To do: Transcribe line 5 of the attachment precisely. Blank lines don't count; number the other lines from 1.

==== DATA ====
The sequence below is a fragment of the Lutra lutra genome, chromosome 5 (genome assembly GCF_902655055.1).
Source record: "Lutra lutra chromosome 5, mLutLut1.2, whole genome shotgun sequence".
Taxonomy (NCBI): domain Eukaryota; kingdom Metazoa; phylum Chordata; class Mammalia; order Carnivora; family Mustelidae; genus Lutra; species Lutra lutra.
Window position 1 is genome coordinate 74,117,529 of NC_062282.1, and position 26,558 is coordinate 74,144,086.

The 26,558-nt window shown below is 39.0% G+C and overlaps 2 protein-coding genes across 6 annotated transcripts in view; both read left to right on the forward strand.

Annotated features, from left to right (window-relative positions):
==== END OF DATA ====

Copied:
The 26,558-nt window shown below is 39.0% G+C and overlaps 2 protein-coding genes across 6 annotated transcripts in view; both read left to right on the forward strand.